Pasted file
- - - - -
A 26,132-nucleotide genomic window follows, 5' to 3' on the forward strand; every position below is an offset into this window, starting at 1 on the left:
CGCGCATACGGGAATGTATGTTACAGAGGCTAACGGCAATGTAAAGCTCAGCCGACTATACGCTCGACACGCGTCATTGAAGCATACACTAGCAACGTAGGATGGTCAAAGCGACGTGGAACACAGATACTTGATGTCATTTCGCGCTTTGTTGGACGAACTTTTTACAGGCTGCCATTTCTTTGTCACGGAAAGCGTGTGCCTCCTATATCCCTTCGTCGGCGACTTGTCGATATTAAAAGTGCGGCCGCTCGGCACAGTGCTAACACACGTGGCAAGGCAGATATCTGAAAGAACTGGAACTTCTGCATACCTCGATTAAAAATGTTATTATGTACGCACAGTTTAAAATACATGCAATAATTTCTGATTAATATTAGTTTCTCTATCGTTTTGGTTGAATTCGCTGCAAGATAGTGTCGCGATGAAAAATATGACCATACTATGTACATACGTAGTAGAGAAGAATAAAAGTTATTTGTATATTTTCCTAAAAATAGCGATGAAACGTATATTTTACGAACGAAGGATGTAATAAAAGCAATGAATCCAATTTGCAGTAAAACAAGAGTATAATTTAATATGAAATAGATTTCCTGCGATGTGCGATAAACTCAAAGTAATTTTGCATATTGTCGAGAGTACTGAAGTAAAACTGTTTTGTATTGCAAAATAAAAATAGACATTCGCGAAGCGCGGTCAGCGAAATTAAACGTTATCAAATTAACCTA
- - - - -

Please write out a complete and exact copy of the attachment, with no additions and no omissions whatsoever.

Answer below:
A 26,132-nucleotide genomic window follows, 5' to 3' on the forward strand; every position below is an offset into this window, starting at 1 on the left:
CGCGCATACGGGAATGTATGTTACAGAGGCTAACGGCAATGTAAAGCTCAGCCGACTATACGCTCGACACGCGTCATTGAAGCATACACTAGCAACGTAGGATGGTCAAAGCGACGTGGAACACAGATACTTGATGTCATTTCGCGCTTTGTTGGACGAACTTTTTACAGGCTGCCATTTCTTTGTCACGGAAAGCGTGTGCCTCCTATATCCCTTCGTCGGCGACTTGTCGATATTAAAAGTGCGGCCGCTCGGCACAGTGCTAACACACGTGGCAAGGCAGATATCTGAAAGAACTGGAACTTCTGCATACCTCGATTAAAAATGTTATTATGTACGCACAGTTTAAAATACATGCAATAATTTCTGATTAATATTAGTTTCTCTATCGTTTTGGTTGAATTCGCTGCAAGATAGTGTCGCGATGAAAAATATGACCATACTATGTACATACGTAGTAGAGAAGAATAAAAGTTATTTGTATATTTTCCTAAAAATAGCGATGAAACGTATATTTTACGAACGAAGGATGTAATAAAAGCAATGAATCCAATTTGCAGTAAAACAAGAGTATAATTTAATATGAAATAGATTTCCTGCGATGTGCGATAAACTCAAAGTAATTTTGCATATTGTCGAGAGTACTGAAGTAAAACTGTTTTGTATTGCAAAATAAAAATAGACATTCGCGAAGCGCGGTCAGCGAAATTAAACGTTATCAAATTAACCTA